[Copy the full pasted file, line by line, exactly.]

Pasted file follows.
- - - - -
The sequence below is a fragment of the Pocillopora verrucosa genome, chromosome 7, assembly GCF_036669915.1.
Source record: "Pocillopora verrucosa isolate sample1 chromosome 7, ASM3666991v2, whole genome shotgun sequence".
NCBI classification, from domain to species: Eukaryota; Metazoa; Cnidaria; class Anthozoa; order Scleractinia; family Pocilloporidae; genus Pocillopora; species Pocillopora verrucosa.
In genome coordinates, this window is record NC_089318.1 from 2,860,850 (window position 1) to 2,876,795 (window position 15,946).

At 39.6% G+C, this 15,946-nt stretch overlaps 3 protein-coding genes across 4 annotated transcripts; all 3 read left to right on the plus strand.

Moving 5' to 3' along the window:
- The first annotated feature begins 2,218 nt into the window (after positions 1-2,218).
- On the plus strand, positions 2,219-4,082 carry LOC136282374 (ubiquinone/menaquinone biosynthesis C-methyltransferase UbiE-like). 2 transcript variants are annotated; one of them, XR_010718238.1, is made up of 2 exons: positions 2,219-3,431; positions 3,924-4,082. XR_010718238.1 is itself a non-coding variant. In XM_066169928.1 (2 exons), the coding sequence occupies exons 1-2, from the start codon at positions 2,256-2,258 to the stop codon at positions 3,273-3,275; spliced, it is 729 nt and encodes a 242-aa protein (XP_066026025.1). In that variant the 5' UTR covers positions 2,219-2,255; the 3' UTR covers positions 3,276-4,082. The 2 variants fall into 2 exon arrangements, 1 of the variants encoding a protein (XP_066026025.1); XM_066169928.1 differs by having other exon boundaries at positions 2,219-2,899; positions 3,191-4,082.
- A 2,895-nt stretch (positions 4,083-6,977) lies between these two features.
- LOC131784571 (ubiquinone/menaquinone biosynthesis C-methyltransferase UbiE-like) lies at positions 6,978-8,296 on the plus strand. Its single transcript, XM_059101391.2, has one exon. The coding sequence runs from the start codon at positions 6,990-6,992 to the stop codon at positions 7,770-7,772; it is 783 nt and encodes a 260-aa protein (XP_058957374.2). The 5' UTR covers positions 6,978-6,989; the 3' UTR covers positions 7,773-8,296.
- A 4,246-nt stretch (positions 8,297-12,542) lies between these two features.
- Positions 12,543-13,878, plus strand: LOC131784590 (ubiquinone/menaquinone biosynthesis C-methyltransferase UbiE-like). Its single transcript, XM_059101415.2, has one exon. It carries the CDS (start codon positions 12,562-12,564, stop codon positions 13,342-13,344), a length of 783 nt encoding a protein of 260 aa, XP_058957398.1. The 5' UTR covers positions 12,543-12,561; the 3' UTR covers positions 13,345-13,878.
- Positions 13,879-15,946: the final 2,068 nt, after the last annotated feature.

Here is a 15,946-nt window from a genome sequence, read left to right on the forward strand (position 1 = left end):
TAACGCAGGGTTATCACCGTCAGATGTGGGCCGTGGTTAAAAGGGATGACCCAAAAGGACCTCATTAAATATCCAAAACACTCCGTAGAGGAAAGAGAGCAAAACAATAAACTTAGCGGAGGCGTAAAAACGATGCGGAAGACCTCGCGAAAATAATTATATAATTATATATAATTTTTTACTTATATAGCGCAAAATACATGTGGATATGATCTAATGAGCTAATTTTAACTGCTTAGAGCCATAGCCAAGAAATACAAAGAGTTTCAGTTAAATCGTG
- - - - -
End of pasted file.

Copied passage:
The sequence below is a fragment of the Pocillopora verrucosa genome, chromosome 7, assembly GCF_036669915.1.
Source record: "Pocillopora verrucosa isolate sample1 chromosome 7, ASM3666991v2, whole genome shotgun sequence".
NCBI classification, from domain to species: Eukaryota; Metazoa; Cnidaria; class Anthozoa; order Scleractinia; family Pocilloporidae; genus Pocillopora; species Pocillopora verrucosa.
In genome coordinates, this window is record NC_089318.1 from 2,860,850 (window position 1) to 2,876,795 (window position 15,946).

At 39.6% G+C, this 15,946-nt stretch overlaps 3 protein-coding genes across 4 annotated transcripts; all 3 read left to right on the plus strand.

Moving 5' to 3' along the window:
- The first annotated feature begins 2,218 nt into the window (after positions 1-2,218).
- On the plus strand, positions 2,219-4,082 carry LOC136282374 (ubiquinone/menaquinone biosynthesis C-methyltransferase UbiE-like). 2 transcript variants are annotated; one of them, XR_010718238.1, is made up of 2 exons: positions 2,219-3,431; positions 3,924-4,082. XR_010718238.1 is itself a non-coding variant. In XM_066169928.1 (2 exons), the coding sequence occupies exons 1-2, from the start codon at positions 2,256-2,258 to the stop codon at positions 3,273-3,275; spliced, it is 729 nt and encodes a 242-aa protein (XP_066026025.1). In that variant the 5' UTR covers positions 2,219-2,255; the 3' UTR covers positions 3,276-4,082. The 2 variants fall into 2 exon arrangements, 1 of the variants encoding a protein (XP_066026025.1); XM_066169928.1 differs by having other exon boundaries at positions 2,219-2,899; positions 3,191-4,082.
- A 2,895-nt stretch (positions 4,083-6,977) lies between these two features.
- LOC131784571 (ubiquinone/menaquinone biosynthesis C-methyltransferase UbiE-like) lies at positions 6,978-8,296 on the plus strand. Its single transcript, XM_059101391.2, has one exon. The coding sequence runs from the start codon at positions 6,990-6,992 to the stop codon at positions 7,770-7,772; it is 783 nt and encodes a 260-aa protein (XP_058957374.2). The 5' UTR covers positions 6,978-6,989; the 3' UTR covers positions 7,773-8,296.
- A 4,246-nt stretch (positions 8,297-12,542) lies between these two features.
- Positions 12,543-13,878, plus strand: LOC131784590 (ubiquinone/menaquinone biosynthesis C-methyltransferase UbiE-like). Its single transcript, XM_059101415.2, has one exon. It carries the CDS (start codon positions 12,562-12,564, stop codon positions 13,342-13,344), a length of 783 nt encoding a protein of 260 aa, XP_058957398.1. The 5' UTR covers positions 12,543-12,561; the 3' UTR covers positions 13,345-13,878.
- Positions 13,879-15,946: the final 2,068 nt, after the last annotated feature.

Here is a 15,946-nt window from a genome sequence, read left to right on the forward strand (position 1 = left end):
TAACGCAGGGTTATCACCGTCAGATGTGGGCCGTGGTTAAAAGGGATGACCCAAAAGGACCTCATTAAATATCCAAAACACTCCGTAGAGGAAAGAGAGCAAAACAATAAACTTAGCGGAGGCGTAAAAACGATGCGGAAGACCTCGCGAAAATAATTATATAATTATATATAATTTTTTACTTATATAGCGCAAAATACATGTGGATATGATCTAATGAGCTAATTTTAACTGCTTAGAGCCATAGCCAAGAAATACAAAGAGTTTCAGTTAAATCGTG